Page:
Im curious /ic/
Have you ever met a professional artist irl or just an amateur artist who was very good that never heard of Loomis, Vilppu or any of the art gods you all worship?
If you meet artists that's around 30 to 40 years, chances are they prolly heard of loomis.
The guy I worked under back when I was starting gave me a xeroxed version of loomis' books since the it was out of print back then.
That's weird considering Loomis, Vilppu, Bridgman, Hampton and co are all books that are mandatory reading in basically any art school and atelier in the world. Guess you only meet with the "self taught" Deviantart crowd.
I've met some who heard of them but never bothered to read the books.
If you spend enough time in any field you begin to pick up on important people like that, even if you dont care themselves and are bound to check it out eventually.
Loomis and vilpu aren't nobodies.
I had an art teacher in college who had never heard of Loomis, Vilppu, etc. She also didn't know what an Asaro head or an atelier was. At one point during our charcoal phase, she demanded that I use vine charcoal to draw with because she thought that a Conte 1710B charcoal pencil was a conte crayon.
When we asked to see her artwork, she said that she mainly does 3D installation art with a feminist perspective.
Her drawing demos sucked ass, she couldn't draw ellipses or straight lines to save her life and she always blamed it on "the coffee I drank before class".
I would have dropped the class but I needed an easy A to finish my degree.
Mandatory wasn't the right word, but these books are in fact recommended all the time at any reputable art school. Provided of course you actually take representational drawing classes and not performance art or conceptual art or some shit.
I mean, do you think every art school has their own special made figure drawing books or something? Or do you think art is the one university course that is taught entirely without reading materials?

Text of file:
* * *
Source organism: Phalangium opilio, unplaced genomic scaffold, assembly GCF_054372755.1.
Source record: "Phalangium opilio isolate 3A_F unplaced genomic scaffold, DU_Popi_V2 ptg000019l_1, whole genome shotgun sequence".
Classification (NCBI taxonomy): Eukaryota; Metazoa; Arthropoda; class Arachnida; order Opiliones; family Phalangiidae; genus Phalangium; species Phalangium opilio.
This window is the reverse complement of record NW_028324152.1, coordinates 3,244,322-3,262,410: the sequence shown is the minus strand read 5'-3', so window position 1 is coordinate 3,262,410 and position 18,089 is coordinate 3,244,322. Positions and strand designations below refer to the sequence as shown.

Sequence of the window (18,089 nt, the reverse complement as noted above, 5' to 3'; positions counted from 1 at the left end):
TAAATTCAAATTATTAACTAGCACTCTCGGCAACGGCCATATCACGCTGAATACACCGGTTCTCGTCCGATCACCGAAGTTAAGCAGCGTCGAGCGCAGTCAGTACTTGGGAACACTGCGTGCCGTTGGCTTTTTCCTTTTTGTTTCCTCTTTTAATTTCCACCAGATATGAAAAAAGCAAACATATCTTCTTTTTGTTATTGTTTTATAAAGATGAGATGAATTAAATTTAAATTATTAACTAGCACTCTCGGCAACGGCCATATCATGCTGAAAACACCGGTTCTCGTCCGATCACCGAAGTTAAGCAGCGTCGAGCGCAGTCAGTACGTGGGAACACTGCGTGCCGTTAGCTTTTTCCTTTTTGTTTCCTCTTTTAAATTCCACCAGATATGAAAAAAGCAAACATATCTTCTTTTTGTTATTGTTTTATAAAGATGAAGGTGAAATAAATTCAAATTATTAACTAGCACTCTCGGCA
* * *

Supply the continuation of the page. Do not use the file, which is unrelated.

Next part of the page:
One classmate in my whole 4 years of art school knew Vilpu, and one person I met at a lifedrawing class in about 2 years of attending knew Loomis and Bargue.
Never heard them referenced by fine artists, and I go a lot of events, exhibitions and symposiums.
Maybe you go to really shitty events then. Jeff Watts mentions them all the time. So does Steve Huston and basically every professional artist in the entertainment industry when they talk about how to study anatomy and figure drawing.
Yes. Loomis is much less known outside of the US and people in my country still have shit english and will do anything not to use it. People who learn by themselves mostly just grab a random book from a book store that is written in their language, at least that's what people I know did.
I always thought Loomis was like the Feynman of the art world. It's hard to accept that there are artists who don't know him. I am yet to meet a single person with interest in physics who doesn't know about Richard Feynman.
Most artists hear about him in passing, they just don't think he's the top shit /ic/ parades him to be.
To most people he's just another textbook name, interesting stuff and he's probably really good, but nobody I really want to follow.
Britfag here, Loomis and the others are in the libraries here, only known a handful of people who used them though, and they were animators. The very idea of learning art from books seems absurd to most art students I know, but their lack of it shows, hardly anyone works structurally, which is the real fundamental message to take from the books.
Loomis was never really popular to begin with. He was mediocre in his time, compared to illustrators like Leyendecker or Rackman for example. Loomis never did anything innovative with his art which was why he was so easily forgotten. His work was very formuliac, and his books reflected that too.
Loomis's books are just notes collected together with no clear structure for the artist. They are simple drawing books for hovbyists promising the riches of professional illustration work.
To comics, games and animation fans aspiring to create, his books are a treasure trove of secret techniques. If any of these fans actually got off thier ass to research what Loomis wrote they would quickly see that there isn't anything secret or worthy enough to be called a treasure.
lazy fuck. I see this shit everywhere these days.
>Oh, you came back with valid sources, weeeell I'll just invalidate your statement with some bullshit then. Cause I'm actually just an asshat with no real regard for truth.